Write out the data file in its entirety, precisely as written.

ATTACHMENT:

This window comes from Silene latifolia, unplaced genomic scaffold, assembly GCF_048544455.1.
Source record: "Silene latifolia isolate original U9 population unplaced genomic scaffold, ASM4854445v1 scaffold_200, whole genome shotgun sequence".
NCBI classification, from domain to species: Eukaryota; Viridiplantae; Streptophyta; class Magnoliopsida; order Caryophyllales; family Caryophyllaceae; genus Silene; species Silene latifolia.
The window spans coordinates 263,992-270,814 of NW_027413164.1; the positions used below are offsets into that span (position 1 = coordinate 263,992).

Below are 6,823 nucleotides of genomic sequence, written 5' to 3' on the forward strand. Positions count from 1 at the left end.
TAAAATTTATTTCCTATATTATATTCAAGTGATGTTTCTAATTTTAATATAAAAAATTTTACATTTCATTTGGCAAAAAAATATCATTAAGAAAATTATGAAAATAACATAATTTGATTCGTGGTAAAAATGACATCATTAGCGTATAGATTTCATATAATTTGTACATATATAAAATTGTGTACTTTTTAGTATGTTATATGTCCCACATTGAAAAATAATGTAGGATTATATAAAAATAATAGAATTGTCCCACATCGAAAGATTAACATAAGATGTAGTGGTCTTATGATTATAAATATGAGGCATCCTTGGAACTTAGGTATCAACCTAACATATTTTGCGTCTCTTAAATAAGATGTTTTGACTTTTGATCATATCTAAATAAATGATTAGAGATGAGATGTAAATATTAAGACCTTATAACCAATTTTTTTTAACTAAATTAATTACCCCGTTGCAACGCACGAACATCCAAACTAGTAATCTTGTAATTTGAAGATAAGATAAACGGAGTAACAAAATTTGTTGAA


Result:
This window comes from Silene latifolia, unplaced genomic scaffold, assembly GCF_048544455.1.
Source record: "Silene latifolia isolate original U9 population unplaced genomic scaffold, ASM4854445v1 scaffold_200, whole genome shotgun sequence".
NCBI classification, from domain to species: Eukaryota; Viridiplantae; Streptophyta; class Magnoliopsida; order Caryophyllales; family Caryophyllaceae; genus Silene; species Silene latifolia.
The window spans coordinates 263,992-270,814 of NW_027413164.1; the positions used below are offsets into that span (position 1 = coordinate 263,992).

Below are 6,823 nucleotides of genomic sequence, written 5' to 3' on the forward strand. Positions count from 1 at the left end.
TAAAATTTATTTCCTATATTATATTCAAGTGATGTTTCTAATTTTAATATAAAAAATTTTACATTTCATTTGGCAAAAAAATATCATTAAGAAAATTATGAAAATAACATAATTTGATTCGTGGTAAAAATGACATCATTAGCGTATAGATTTCATATAATTTGTACATATATAAAATTGTGTACTTTTTAGTATGTTATATGTCCCACATTGAAAAATAATGTAGGATTATATAAAAATAATAGAATTGTCCCACATCGAAAGATTAACATAAGATGTAGTGGTCTTATGATTATAAATATGAGGCATCCTTGGAACTTAGGTATCAACCTAACATATTTTGCGTCTCTTAAATAAGATGTTTTGACTTTTGATCATATCTAAATAAATGATTAGAGATGAGATGTAAATATTAAGACCTTATAACCAATTTTTTTTAACTAAATTAATTACCCCGTTGCAACGCACGAACATCCAAACTAGTAATCTTGTAATTTGAAGATAAGATAAACGGAGTAACAAAATTTGTTGAA